Amid a tight labor market and record job turnover, some employers are hoping to lure back workers by offering weeklong paid vacations, summer Fridays, paid sabbaticals and extra paid time off – but perhaps the most popular option has been the prospect of a four-day workweek.

Remote work for office-based jobs, due to Covid, has forced companies to rethink when they want their employees at the office. That arrangement often led to longer hours and “burn out”, contributing to the high job turnover, recently referred to as the Great Resignation. A record 4.3 million Americans quit their jobs in August, according to federal data, almost 3% of the workforce. In New York state, 3.2% of workers quit. A survey of nearly 600 human resources managers by research firm Gartner found that 91% of them were concerned about high employee turnover.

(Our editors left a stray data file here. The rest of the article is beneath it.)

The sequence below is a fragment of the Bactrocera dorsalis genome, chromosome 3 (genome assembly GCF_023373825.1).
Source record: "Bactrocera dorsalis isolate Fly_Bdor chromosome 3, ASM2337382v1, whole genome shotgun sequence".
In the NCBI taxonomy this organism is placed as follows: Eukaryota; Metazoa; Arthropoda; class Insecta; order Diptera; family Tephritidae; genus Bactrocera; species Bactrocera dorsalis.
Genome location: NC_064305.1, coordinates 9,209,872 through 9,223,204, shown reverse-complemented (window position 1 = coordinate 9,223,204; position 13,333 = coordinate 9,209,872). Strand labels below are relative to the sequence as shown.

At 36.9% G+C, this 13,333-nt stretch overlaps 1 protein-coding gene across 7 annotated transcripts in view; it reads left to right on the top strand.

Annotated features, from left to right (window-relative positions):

Four-day workweeks now apply to only a tiny slice of the workforce, mainly in the technology industry, and it might not fit many jobs. But its popularity could grow as employers grapple with increased demand for workplace flexibility. A study in Iceland this summer added more momentum to the idea. A four-year pilot program involving 2,500 workers across a range of professions found that workers on a four-day schedule felt less stress, and companies noticed productivity largely increased.

Source: Crain’s New York Business

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